US stocks are rallying with the rest of most global markets as Britons vote on whether the UK should remain in or leave the EU.
Near 10:39 a.m. ET, the Dow was up 131 points (0.74%), the S&P 500 was up 15 points (0.73%) and the Nasdaq was up 37 points (0.76%).
An estimated 46 million people are expected to vote Thursday, and the first conclusive results should start trickling in around 4 a.m. BST (11 p.m. ET).
“The market is looking pretty strongly like it thinks there will be a ‘remain,'” said Gareth Isaac, fixed-income fund manager at Schroders, which oversees $467 billion in assets.
Global risk assets including stocks have climbed during the past week as more polls showed the final result tilting in favour of the UK’s continued membership in the EU.
Treasurys — which rallied as traders looked for safer assets — were lower on Thursday, with the yield on the benchmark 10-year note up two basis points to 1.715%. The euro rallied, and the pound rose to its best level against the dollar this year.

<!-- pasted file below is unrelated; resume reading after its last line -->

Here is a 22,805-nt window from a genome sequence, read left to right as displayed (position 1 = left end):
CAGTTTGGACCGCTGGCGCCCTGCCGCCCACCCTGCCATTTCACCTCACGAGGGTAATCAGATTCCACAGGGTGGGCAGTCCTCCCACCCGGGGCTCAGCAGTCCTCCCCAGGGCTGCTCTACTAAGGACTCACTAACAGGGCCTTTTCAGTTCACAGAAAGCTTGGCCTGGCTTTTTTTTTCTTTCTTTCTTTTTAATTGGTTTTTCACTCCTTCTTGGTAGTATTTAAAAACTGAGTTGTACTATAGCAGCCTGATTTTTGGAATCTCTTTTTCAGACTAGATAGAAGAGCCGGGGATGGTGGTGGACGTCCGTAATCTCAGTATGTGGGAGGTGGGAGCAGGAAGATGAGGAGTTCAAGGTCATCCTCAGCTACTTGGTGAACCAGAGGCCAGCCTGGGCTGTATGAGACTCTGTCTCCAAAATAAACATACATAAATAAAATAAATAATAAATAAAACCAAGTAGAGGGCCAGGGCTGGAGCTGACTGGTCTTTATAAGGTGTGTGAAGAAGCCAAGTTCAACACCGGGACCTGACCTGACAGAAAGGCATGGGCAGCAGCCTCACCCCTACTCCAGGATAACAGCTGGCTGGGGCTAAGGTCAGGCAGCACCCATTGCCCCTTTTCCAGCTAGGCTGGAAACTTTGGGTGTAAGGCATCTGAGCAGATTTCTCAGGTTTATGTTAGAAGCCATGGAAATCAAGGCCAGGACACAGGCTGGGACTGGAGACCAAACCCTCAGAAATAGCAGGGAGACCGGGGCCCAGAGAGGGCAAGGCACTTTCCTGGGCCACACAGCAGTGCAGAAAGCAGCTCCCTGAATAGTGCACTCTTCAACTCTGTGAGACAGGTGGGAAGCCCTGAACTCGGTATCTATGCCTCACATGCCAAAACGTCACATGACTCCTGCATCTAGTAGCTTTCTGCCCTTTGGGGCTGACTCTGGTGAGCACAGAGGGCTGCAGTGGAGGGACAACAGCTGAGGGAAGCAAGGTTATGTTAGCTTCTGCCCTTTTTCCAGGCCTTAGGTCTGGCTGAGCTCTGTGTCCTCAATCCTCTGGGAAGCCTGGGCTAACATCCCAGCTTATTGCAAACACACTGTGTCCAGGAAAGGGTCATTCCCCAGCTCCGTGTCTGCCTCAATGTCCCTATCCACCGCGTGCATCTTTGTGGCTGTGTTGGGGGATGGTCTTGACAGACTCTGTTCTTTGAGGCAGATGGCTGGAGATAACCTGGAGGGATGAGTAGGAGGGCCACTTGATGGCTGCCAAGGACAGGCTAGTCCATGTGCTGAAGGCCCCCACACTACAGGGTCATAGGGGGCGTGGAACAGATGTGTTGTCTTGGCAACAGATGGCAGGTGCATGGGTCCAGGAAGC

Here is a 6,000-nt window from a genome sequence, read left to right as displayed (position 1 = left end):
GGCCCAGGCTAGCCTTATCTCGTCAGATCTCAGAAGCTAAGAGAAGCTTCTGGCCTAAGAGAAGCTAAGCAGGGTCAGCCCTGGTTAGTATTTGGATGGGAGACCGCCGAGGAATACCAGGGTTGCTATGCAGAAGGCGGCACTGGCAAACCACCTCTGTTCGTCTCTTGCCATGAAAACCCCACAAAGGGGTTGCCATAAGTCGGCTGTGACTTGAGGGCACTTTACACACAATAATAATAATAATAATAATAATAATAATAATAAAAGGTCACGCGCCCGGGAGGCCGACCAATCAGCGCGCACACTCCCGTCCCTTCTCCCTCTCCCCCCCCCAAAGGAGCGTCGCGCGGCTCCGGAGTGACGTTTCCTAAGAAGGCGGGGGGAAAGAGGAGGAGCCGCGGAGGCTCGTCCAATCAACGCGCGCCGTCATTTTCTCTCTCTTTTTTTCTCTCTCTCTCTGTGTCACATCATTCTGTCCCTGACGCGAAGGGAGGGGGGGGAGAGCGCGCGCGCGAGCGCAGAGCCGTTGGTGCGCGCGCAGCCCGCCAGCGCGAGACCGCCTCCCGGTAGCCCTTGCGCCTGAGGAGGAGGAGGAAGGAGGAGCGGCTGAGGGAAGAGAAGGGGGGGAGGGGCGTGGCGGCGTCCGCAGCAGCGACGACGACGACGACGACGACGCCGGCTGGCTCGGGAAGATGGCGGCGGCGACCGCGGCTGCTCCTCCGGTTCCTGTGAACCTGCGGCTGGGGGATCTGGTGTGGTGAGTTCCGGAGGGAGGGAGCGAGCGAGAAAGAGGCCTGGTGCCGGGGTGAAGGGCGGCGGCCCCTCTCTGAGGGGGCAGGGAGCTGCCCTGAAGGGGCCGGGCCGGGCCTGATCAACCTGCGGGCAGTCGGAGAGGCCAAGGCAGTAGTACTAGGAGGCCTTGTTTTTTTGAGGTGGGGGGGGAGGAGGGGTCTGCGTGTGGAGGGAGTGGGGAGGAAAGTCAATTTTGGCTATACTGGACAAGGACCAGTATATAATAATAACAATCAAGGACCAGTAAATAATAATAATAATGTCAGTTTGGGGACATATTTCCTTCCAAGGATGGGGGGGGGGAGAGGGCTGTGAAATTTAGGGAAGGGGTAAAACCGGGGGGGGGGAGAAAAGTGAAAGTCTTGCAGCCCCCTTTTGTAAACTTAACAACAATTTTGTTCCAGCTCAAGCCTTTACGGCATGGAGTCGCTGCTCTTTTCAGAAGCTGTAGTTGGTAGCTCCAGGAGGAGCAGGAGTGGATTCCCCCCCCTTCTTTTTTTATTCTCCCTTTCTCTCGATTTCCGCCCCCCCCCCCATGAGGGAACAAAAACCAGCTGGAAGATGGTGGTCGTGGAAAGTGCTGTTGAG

Because markets are reflecting a “remain” outcome, any sell-off in the event that Britain votes to exit the EU would be more outsized than a relief rally, Isaac said.
“Especially after the rally in risk assets last week … I think the skew is towards the downside.”
In US economic data:
- Initial jobless claims fell by 18,000 to 259,000 last week, more than expected. Claims have now come in under 300,000 for 68 straight weeks, the longest streak since 1973.
- Markit’s flash manufacturing PMI for June rose more than expected to 51.4, a three-month high. The sector gained momentum after a sluggish first quarter.
- New home sales fell less than expected in May, by 6%, according to the Census Bureau.